Ossoff has welcomed the backing of Sen. Bernie Sanders, I-Vt., who during the Democratic presidential primary clashed with Biden over whether private health insurance should be banned. Biden said it shouldn't, Sanders said it should as part of his Medicare-for-all plan. 

But Ossoff's website still says that he is against banning private insurance. 

"Your insurance will be your choice," it says. "Americans will be free to maintain exclusively private health insurance or to purchase supplemental private insurance on top of the public plan if they so choose."

Ossoff also declares that he will "[c]rack down on price gouging by drug companies" and aim to make more generic drugs available. He would also allow Americans to buy prescription drugs from Canada, which he says are the "same and more affordable."

The Democrat also emphasizes in his health care plan more funding for rural health care; strong support for abortion which will guide his votes on confirming federal judges; and a plan to expand the U.S. Public Health Service "to recruit, train, and deploy nurses and doctors into hard-hit and underserved communities in Georgia and nationwide."

In this Nov. 20, 2020, file photo Sen. David Perdue, R-Ga., takes the stage before Vice President Mike Pence during a Defend the Majority Rally in Canton, Ga. (AP Photo/Ben Gray)


The Georgia Senator was one of several Republicans to sponsor the Protect Act in 2019, which would codify health insurance protections for those with pre-existing conditions in a law outside of the ACA. 

"Obamacare is running off the rails, and we have to do something to make sure people with pre-existing conditions are protected no matter what," Perdue said in a statement at the time. 

"Senator Perdue always has and will support protecting healthcare for those with pre-existing conditions, period," Perdue spokesman John Burke said in a statement to Fox News on Friday. "Jon Ossoff is pushing a socialized healthcare plan that would increase medical costs, leave us with fewer doctors, and close hospitals during an unprecedented global pandemic. It is the height of hypocrisy for Ossoff to criticize Senator Perdue, who has secured billions of dollars in COVID-19 healthcare assistance for Georgians while he spent months opposing the Senator's efforts to do so."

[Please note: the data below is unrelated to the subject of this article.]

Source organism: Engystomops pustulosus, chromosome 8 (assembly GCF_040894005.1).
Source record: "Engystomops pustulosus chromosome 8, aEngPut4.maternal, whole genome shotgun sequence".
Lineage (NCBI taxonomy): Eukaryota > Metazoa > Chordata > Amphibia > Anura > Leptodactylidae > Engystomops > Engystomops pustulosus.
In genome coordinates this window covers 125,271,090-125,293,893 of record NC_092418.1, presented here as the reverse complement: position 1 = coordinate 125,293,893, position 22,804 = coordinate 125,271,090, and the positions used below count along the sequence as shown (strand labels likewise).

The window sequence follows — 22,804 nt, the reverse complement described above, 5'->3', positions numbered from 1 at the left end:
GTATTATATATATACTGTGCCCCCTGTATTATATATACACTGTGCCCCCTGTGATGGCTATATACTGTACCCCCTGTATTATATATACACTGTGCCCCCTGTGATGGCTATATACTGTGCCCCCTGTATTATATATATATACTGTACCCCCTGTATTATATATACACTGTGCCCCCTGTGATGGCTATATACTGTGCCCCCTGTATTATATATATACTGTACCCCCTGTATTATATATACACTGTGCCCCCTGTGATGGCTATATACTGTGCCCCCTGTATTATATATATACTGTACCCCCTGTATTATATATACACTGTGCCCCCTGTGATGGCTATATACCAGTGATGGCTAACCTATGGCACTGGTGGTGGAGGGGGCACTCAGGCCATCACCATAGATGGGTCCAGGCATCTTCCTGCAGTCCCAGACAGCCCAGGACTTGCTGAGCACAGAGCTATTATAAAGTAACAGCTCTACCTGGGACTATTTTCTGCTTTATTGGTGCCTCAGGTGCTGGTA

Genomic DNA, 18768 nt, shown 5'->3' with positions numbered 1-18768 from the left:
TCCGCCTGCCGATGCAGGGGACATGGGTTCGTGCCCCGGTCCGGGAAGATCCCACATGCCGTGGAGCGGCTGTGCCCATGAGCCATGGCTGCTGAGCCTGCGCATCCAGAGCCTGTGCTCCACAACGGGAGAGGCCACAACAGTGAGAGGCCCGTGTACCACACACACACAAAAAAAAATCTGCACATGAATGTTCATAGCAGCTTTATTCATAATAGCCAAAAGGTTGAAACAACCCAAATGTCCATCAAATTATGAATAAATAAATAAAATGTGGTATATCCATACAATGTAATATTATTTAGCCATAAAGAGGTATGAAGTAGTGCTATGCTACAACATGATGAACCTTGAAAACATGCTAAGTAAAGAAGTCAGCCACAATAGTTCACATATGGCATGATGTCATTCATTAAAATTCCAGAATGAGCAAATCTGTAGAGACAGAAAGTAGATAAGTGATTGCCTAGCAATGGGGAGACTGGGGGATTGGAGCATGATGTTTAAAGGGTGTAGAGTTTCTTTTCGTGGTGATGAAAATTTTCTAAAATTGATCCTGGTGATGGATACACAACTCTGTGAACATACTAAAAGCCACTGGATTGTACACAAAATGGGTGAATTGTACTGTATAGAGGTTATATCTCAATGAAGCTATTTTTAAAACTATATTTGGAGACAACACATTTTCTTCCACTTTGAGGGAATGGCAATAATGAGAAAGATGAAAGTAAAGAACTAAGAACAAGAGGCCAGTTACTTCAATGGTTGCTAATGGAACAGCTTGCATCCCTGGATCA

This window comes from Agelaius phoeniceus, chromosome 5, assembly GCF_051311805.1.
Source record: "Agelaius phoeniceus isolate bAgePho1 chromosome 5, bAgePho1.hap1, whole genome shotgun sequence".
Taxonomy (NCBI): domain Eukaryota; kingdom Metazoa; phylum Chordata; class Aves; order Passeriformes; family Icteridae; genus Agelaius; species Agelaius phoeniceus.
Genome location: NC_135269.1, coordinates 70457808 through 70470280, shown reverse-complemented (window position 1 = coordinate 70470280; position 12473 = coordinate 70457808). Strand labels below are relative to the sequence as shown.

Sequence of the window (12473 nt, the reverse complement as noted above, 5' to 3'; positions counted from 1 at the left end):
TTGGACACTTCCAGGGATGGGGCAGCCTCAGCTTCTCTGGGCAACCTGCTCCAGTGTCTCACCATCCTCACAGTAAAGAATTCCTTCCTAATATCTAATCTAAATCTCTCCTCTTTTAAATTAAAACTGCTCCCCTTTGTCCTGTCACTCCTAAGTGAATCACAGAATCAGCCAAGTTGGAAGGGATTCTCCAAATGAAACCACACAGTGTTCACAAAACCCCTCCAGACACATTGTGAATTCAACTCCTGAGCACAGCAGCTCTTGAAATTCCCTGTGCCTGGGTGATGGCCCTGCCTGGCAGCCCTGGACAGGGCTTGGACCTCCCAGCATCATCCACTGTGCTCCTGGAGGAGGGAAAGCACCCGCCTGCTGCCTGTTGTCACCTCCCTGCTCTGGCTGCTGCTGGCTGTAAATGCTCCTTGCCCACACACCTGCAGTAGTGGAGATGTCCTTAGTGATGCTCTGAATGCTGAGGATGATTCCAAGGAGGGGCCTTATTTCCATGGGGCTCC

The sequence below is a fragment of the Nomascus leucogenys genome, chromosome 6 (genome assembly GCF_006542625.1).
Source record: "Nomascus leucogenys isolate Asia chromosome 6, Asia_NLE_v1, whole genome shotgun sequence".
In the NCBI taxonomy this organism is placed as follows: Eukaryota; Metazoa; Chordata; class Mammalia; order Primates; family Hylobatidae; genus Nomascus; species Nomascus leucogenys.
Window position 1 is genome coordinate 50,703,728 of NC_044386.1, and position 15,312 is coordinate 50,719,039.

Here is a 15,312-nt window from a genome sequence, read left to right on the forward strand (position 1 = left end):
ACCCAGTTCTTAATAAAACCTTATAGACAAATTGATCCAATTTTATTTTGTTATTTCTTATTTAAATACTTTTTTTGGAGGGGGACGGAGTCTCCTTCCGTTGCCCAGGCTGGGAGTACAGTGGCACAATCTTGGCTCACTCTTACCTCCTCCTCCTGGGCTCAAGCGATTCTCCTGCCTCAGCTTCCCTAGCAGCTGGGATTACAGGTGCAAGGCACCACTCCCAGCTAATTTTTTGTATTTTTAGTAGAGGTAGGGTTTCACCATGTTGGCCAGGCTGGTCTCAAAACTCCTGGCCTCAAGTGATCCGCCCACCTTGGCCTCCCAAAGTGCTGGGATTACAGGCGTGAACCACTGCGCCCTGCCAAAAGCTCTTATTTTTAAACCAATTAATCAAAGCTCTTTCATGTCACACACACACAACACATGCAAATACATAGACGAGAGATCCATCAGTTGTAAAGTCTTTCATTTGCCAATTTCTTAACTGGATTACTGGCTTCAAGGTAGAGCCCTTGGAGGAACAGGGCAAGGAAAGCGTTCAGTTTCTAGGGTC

Perdue has also slammed Ossoff over the fact he's welcomed support from Sanders, alluding that Ossoff may be disingenuous when he says he would not vote to ban private health insurance. 

".@BernieSanders' government takeover of health care is the most radical plan in history. Jon @ossoff praises it," Perdue said in a tweet, referencing an interview in which the Democrat lauded Sanders' "advocacy" on health care. "Make no mistake: access to private and employer-provided health care is at risk for millions of Americans in this election."

The incumbent has said he will not go to a debate hosted by the Atlanta Press Club this weekend. But the organization will still host a forum with Ossoff where he will be quizzed by Atlanta-area reporters.

Perdue on his website also touts his work to lower drug prices and increase drug price transparency. Perdue also touts his vote for the CARES Act, which passed overwhelmingly in the Senate earlier this year, as helping to get $6 billion to Georgia's medical infrastructure.